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First-Order Delay-Filter Design

The first-order case is very simple while enabling separate control of low-frequency and high-frequency reverberation times. For simplicity, let's specify $ t_{60}(0)$ and $ t_{60}(\pi/T)$, denoting the desired decay-time at dc ($ \omega=0$) and half the sampling rate ( $ \omega=\pi/T$). Then we have determined the coefficients of a one-pole filter:

$\displaystyle H_i(z) = \frac{g_i}{1-p_iz^{-1}}

The dc gain of this filter is $ H_i(1)=g_i/(1-p_i)$, while the gain at $ \omega=\pi/T$ is $ H_i(-1)=g_i/(1+p_i)$. From Eq.$ \,$(3.9) (or Eq.$ \,$(3.8)), we obtain two equations in two unknowns:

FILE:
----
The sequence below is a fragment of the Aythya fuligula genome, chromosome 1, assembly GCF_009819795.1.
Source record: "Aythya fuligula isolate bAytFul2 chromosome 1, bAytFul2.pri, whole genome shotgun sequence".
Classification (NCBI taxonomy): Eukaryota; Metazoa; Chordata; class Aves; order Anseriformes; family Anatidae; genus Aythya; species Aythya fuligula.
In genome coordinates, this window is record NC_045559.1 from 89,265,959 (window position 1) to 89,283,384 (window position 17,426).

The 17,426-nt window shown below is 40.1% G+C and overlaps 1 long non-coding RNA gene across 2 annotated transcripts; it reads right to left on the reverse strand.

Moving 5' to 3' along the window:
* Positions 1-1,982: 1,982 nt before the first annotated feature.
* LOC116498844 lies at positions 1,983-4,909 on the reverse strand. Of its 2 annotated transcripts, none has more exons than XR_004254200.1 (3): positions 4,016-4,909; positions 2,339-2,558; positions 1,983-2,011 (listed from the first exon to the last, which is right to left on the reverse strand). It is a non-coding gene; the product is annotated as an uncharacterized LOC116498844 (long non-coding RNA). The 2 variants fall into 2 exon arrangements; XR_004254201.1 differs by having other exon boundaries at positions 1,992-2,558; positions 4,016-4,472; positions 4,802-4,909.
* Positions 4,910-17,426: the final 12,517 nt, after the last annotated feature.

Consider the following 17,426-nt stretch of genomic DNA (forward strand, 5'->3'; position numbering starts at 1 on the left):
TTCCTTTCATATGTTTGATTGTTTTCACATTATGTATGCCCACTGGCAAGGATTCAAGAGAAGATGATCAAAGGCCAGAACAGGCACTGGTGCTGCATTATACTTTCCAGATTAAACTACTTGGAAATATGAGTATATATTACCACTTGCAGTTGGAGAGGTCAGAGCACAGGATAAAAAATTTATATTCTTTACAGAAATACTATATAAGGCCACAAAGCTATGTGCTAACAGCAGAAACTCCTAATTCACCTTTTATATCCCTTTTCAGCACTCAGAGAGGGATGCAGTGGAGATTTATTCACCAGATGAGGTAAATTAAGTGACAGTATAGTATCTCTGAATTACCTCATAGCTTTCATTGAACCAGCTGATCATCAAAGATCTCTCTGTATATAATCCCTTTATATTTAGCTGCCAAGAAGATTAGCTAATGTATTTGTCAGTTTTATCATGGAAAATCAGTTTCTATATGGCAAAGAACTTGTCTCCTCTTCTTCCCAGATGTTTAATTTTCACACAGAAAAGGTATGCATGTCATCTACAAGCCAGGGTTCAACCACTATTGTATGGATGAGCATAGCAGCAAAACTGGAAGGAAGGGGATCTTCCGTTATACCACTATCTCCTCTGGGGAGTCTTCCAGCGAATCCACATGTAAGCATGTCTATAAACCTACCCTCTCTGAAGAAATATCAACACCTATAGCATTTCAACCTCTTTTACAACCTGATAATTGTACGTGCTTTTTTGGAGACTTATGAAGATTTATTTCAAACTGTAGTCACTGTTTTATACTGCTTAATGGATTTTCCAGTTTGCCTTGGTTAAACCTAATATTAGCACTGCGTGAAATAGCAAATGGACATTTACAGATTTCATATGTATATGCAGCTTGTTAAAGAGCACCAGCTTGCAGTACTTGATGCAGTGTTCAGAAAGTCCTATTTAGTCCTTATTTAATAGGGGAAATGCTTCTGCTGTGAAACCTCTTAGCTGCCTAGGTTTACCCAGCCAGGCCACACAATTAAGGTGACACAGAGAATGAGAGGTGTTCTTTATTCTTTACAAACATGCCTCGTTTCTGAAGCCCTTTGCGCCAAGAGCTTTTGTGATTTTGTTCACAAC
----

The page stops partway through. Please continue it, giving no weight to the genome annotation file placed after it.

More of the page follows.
\frac{g_i}{1-p_i} &=& 10^{-3 M_i T / t_{60}(0)}
\eqsp e^{-M_iT...
\eqsp e^{-M_iT/\tau(\pi/T)} \isdefs R_\pi^{M_i}\\ [5pt]

where $ D_i\isdeftext M_iT$ denotes the $ i$th delay-line length in seconds. These two equations are readily solved to yield

p_i &=& \frac{R_0^{M_i}-R_\pi^{M_i}}{R_0^{M_i}+R_\pi^{M_i}}\\ [5pt]
g_i &=& \frac{2R_0^{M_i}R_\pi^{M_i}}{R_0^{M_i}+R_\pi^{M_i}}

The truncated series approximation

$\displaystyle R_\omega^{M_i} \isdefs e^{-\frac{M_iT}{\tau(\omega)}}
\approxs 1 ...
\isdefs 1 - \frac{6.91\,M_i}{n_{60}(\omega)}

has been found to work well in practical FDN reverberators.

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Orthogonalized First-Order Delay-Filter Design
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Damping Filters for Reverberation Delay Lines